Sudden Epilepsy Diagnosis: A Learning Curve | Te Whatu Ora - Te Tai Tokerau

Sudden Epilepsy Diagnosis: A Learning Curve

Jacynda-Leigh Greenwood, Clinical Training Centre Co-ordinator at Health New Zealand | Te Whatu Ora Te Tai Tokerau, hopes to share her personal story so others with epilepsy do not feel alone.

Recently diagnosed in January this year, Jacynda-Leigh does not recall any of her seizures due to them happening during her sleep. Her partner shared with her what happened.

“The first seizure I had was back in November last year, which occurred in the early hours of the morning. He woke up because he knew something wasn’t right, and sure enough, when he looked over at me, I was stiff, shaking and turning blue. He completely froze and didn’t know what to do. Luckily, my mum had been visiting at that time, and he managed to get her, although he could barely speak. She rushed in and told him to place me on my side and call the ambulance,” Jacynda-Leigh shares.

The seizure was about a minute long, then she fell straight into a deep sleep for roughly twenty minutes.

“I then opened my eyes, but I was not with it until a further forty minutes later. The first thing I remember is waking up in the ambulance and wondering what we were doing and why we were there, I just kept laughing. My partner was beside himself from what he just experienced. It still took quite some time for me to fully realise what was happening as I had no recollection. I then had two more seizures in January, with a day in between them both.

This sudden diagnosis has affected not only Jacynda-Leigh’s life but her partner’s and kids’ lives too.

Jacynda-Leigh is not allowed to drive, so she can’t just get in the car and take her kids to the park, pools, shopping, fishing, or any of the fun activities that the family used to enjoy.

“I can’t jump in the car and drive down to the shop for milk or bread. I can’t be left at home with just me and my kids without being worried about, or constantly asked if I’m alright. This has been a huge hit mentally and really does take a toll on the mind, body and soul. By the afternoons, I am majorly tired and exhausted.”

Jacynda-Leigh is currently raising a baby and a toddler, therefore they miss out on her full energy and so does her partner.

In saying this, she adds that she wouldn’t have asked for a better partner and loving kids to go through this with her, as they have been nothing but a blessing.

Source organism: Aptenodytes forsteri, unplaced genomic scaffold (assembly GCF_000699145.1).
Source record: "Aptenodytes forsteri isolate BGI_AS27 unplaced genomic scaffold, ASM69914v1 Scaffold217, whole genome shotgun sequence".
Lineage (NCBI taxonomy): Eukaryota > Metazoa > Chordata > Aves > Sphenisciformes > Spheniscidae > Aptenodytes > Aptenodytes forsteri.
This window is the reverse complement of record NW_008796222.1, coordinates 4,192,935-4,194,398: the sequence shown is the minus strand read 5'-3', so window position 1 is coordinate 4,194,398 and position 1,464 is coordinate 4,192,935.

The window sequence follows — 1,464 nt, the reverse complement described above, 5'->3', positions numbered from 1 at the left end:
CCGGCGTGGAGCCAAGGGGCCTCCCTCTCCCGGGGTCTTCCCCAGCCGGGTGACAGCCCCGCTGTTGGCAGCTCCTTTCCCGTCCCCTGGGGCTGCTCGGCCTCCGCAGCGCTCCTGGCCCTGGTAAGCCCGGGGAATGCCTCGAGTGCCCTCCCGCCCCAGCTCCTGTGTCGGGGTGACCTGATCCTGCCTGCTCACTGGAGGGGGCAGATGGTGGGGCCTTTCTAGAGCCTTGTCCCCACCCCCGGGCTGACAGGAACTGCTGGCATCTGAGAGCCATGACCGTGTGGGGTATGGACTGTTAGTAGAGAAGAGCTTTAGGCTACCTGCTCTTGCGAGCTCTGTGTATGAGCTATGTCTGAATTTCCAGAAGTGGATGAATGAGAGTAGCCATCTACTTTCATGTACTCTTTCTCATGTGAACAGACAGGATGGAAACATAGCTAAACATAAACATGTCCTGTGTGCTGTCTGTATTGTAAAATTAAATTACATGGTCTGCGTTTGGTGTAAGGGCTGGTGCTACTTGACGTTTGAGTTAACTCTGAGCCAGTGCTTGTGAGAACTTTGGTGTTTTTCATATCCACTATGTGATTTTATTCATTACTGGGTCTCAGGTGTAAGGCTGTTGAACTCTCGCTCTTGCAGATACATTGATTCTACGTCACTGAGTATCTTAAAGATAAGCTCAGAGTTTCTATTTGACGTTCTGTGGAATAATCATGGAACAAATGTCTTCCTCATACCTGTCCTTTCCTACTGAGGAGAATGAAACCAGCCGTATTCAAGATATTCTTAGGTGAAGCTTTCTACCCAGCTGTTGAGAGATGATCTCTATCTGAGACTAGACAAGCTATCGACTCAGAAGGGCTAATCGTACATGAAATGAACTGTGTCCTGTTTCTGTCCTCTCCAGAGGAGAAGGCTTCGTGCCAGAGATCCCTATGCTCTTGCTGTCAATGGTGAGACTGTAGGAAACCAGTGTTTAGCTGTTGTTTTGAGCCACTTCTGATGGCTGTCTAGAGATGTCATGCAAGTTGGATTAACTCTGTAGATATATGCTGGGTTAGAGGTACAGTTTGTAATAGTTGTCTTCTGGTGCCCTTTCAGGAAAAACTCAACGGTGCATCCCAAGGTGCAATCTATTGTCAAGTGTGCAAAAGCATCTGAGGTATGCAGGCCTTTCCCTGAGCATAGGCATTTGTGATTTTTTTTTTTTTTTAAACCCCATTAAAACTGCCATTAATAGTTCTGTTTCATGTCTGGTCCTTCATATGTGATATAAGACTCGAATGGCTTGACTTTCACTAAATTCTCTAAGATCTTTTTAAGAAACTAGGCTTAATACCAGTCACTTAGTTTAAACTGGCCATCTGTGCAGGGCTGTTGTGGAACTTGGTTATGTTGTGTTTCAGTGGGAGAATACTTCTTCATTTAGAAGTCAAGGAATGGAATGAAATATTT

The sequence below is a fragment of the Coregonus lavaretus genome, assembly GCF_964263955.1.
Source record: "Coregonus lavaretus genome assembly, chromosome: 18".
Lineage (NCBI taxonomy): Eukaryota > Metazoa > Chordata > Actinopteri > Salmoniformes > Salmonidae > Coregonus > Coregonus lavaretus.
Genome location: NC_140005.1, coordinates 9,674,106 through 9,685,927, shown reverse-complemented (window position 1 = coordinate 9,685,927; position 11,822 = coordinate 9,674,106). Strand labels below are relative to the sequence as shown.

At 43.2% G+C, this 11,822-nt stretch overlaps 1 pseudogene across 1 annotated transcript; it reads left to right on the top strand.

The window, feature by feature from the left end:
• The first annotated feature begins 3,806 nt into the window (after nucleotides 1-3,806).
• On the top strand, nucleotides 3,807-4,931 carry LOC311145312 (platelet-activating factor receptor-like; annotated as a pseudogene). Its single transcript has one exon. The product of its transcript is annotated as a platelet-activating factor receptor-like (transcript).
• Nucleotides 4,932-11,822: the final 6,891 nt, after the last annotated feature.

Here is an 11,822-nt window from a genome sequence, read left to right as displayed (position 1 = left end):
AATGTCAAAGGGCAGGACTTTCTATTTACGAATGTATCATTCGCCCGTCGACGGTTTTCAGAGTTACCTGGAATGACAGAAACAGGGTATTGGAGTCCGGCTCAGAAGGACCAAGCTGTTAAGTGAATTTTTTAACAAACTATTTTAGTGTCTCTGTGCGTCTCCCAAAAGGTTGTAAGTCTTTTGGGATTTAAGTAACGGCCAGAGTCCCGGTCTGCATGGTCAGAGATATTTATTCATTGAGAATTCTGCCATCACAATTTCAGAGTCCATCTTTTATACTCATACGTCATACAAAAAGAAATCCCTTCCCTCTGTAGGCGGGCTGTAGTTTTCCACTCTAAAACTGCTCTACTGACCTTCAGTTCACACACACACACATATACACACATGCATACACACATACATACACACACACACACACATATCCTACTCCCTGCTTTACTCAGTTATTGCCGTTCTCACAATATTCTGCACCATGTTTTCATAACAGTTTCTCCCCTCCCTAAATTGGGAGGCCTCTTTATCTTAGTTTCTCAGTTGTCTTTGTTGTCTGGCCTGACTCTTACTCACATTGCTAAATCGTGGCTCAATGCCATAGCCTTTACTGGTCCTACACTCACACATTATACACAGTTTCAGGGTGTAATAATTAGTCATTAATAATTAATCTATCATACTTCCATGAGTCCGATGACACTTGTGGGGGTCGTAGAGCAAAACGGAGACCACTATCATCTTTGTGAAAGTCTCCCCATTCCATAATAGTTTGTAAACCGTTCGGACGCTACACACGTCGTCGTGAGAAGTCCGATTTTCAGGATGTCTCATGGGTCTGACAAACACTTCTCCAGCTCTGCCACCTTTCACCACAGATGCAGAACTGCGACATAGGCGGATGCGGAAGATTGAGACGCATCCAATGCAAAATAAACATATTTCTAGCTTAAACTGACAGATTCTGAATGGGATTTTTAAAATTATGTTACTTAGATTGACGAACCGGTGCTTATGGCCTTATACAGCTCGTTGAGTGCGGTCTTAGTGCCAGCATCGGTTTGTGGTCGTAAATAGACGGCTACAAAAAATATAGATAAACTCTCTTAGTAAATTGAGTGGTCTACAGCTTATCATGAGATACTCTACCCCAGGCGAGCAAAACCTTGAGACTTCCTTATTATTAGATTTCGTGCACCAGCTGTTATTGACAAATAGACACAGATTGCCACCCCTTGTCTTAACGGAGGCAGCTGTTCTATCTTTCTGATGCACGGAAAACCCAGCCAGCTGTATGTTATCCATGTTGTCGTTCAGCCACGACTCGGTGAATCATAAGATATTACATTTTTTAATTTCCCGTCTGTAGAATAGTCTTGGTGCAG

“My partner is doing an amazing job with getting us to wherever we need to go when driving is required outside his work hours. He has been amazing with asking me how I am managing it all, mentally and allowing a safe space for me to vent, unwind and talk about how I am feeling each and every day.

“They are patient, understanding, and kind, loving me just the same as before, if not more. We have all learnt a lot with this diagnosis and are still learning more each and every day. It’s a bit of a journey.”

The Clinical Training Centre Co-ordinator mentions that her workmates have been amazing supporters. Her team celebrated Epilepsy Awareness Day in March, and everyone joined in wearing purple, sharing morning tea, setting up decorations, and offering a donation.

“Since I found the courage to share with all my teammates, they have been nothing but supportive. They all have had little tips they’ve shared with me or simply been an ear for me to share my experience with. They have all reassured me that this is ok, and they are here for me in any way that I may need. I am blessed to have such a great team to work with,” she says.

Other support networks include her mum who helps while her partner is at work. NorthAble has also done an amazing job with getting her a card that allows a discount on any driving service she may require.

She has been on medication since early January which has helped a lot.

“Fingers crossed for no more. I am doing my best at making a few lifestyle changes to help improve sleeping, eating and drinking. In return, I have felt this has made an impact on managing my epilepsy.”

As tough as it has been with recently being diagnosed, there have been many learning curves and self-growth she says.

“This diagnosis has shown me who is truly there for me and loves me regardless and also who is not. It’s allowed space for myself and those close to me to open up to a new way of navigating life. I am stronger, wiser, and braver than ever before. I am proud to show who I am and to not let something like epilepsy stop me from achieving anything that I want to achieve in life,” smiles Jacynda-Leigh.


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